In partnership with Engineers Australia, one of Australia’s largest integrated energy companies has implemented a career development framework for all of its engineers, introducing powerful possibilities.
As an early career engineer, Rachael Green MIEAust has had many conversations with more experienced professionals who have told her about various projects they have worked on around the globe.
“I hear so many different stories about the places these engineers have been and the projects they have worked on,” said Green, a mechanical engineer at Yallourn power station in Victoria.
Green’s employer, EnergyAustralia, recently agreed a framework with Engineers Australia to have its engineering workforce earn Chartered status.
This aligns the business’s engineering competency standards with those of Chartered engineers around the world, offering a level of international mobility that simply didn’t exist previously. Of course, at the same time, it continually enhances engineering capability within the organisation.
“I think that’s where being Chartered opens up possibilities,” Green said. “You can work internationally without a problem, and also in states like Queensland, which has long required a certain level of registration.
“While I’m loving working at EnergyAustralia, it will take some of the hassle out of any future opportunities. In many ways, it means quite a lot to be Chartered.”
Change at the speed of thought
At a different career stage is Chartered engineer Don Ivory MIEAust CPEng, EnergyAustralia’s Unit Plant Leader at Mt Piper power station. Ivory manages a team of six engineers and has been in the profession for three decades.
In his time as an engineer, Ivory said, the biggest changes have come as a result of technology.
“There’s just so much more computing power and so much more speed. At the beginning of my career we used large, clunky desktop computers with floppy disk drives, now we’re on super-fast laptops and iPads,” he said.
“The things we can do now with computer-aided design and modelling analysis, from anywhere in the world, are astounding. I’ve seen significant improvements that have involved artificial intelligence and other forms of digitisation. There is fantastic work being done with 3D printing. It really is amazing to look back and see how far we’ve come in a few decades.”
As a result of this increasingly rapid change, particularly as a young engineer in the energy space, Green said it’s vital for her to keep as many avenues open as possible. Change is a constant reality in a sector being disrupted by renewables.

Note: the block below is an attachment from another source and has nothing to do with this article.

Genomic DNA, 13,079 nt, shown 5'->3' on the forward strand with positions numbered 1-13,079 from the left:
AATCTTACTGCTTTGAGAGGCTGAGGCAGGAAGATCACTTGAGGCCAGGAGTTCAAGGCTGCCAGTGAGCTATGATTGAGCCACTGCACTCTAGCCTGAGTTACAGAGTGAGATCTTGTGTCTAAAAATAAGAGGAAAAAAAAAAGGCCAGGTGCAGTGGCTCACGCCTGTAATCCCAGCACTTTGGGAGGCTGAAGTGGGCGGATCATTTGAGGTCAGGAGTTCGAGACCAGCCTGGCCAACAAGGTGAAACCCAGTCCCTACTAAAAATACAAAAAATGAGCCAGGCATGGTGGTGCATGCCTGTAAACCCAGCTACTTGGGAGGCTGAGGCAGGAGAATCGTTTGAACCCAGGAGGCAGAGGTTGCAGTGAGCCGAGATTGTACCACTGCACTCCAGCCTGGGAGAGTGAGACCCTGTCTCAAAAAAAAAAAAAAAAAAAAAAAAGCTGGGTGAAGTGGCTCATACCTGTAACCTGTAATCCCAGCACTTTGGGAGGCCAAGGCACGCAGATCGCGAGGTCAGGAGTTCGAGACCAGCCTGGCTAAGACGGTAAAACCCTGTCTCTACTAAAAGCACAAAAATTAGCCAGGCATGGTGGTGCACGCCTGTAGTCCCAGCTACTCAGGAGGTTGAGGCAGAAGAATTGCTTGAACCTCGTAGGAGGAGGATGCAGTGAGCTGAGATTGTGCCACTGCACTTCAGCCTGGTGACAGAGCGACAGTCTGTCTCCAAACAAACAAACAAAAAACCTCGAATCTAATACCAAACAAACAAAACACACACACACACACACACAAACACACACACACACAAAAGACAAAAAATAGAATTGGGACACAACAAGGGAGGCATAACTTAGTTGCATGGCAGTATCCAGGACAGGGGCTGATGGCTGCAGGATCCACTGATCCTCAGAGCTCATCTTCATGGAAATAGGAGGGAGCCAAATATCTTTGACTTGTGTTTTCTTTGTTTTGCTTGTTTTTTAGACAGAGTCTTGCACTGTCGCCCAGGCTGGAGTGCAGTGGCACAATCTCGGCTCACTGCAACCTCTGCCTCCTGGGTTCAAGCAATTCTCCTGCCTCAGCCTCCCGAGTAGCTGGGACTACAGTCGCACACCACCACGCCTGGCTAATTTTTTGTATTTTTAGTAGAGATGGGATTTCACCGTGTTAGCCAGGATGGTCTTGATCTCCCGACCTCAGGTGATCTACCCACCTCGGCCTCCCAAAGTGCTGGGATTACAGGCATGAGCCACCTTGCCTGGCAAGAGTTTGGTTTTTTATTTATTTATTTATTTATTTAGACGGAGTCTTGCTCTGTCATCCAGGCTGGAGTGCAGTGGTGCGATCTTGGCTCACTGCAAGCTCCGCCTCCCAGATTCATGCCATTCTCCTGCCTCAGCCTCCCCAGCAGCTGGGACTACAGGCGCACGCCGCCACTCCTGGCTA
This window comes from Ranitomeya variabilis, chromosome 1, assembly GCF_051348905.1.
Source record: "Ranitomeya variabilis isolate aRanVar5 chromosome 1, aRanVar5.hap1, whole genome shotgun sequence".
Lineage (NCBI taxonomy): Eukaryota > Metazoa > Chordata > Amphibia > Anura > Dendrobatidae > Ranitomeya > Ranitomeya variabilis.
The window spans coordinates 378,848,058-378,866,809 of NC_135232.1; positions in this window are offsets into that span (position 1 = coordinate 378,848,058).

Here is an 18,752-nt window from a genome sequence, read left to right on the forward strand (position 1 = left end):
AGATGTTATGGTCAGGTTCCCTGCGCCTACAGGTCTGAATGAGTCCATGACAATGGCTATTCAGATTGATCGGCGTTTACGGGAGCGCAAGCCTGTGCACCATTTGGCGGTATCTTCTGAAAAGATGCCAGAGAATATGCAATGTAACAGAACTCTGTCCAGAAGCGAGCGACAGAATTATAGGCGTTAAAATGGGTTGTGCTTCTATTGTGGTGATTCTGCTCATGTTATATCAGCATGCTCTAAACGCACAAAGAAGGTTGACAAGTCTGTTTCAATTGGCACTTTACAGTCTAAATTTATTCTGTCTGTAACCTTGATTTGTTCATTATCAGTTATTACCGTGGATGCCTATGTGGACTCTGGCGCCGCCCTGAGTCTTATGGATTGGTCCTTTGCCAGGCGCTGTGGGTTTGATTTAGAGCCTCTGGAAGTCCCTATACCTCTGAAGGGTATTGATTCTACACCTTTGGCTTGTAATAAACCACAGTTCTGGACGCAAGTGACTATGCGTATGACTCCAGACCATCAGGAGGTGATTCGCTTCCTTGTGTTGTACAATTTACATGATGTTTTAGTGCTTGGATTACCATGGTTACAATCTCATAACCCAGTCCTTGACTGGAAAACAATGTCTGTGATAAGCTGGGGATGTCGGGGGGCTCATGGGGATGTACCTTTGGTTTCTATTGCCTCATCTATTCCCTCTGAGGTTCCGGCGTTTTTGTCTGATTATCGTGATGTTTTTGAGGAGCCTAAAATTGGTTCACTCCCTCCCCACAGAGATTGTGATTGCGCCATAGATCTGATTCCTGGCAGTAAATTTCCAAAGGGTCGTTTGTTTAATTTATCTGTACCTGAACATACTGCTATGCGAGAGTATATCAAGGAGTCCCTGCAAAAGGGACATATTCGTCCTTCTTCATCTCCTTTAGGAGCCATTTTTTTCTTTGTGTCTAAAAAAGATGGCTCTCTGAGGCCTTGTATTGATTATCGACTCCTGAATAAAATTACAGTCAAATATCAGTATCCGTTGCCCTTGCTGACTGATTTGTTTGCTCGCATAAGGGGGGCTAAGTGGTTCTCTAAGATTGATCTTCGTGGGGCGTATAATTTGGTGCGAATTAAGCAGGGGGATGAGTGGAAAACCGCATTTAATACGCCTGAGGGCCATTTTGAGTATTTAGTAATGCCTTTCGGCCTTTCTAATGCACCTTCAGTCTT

“At this stage in my career, I don’t yet know where I’m going, exactly,” she said. “I’m still learning so many different things. I don’t know if my career will be based around rotating equipment or materials, for example.
“I’m at a stage where I’m trying to determine a stream, a focus for my career. And at this point, it’s still very fluid. So being in a role like this one, that offers multiple opportunities, and where I get to see so many different and interesting things, is really lucky. Things are always changing with new techniques and new energies. There’s so much possibility.”
Proud to be engineers
Ivory said the Charterships being encouraged and supported by EnergyAustralia will have a major, positive effect on the engineer cohort within the organisation.
For example, for those who manage engineers, as Ivory does, it offers a deeper insight into their specific experience and knowledge areas.
“We’re getting lots of support from Engineers Australia on what we need to do to be recognised as Chartered,” he said. “With that, I have also been assisting my team by helping review their paperwork.
“Through that process I’m picking up additional information about their capabilities and areas of expertise. That has been an excellent experience for me as an engineering manager, because I can now better decide who are the right people for particular jobs, who can mentor others, and where I can invest in training.”
Chartership is about working within a framework that ensures engineers always remain at the top of their game through continued learning and development, Ivory said.
“We’re really proud to be engineers,” he said.
“I believe there should be some status associated with advanced engineering knowledge and experience, and Chartership brings that recognition.”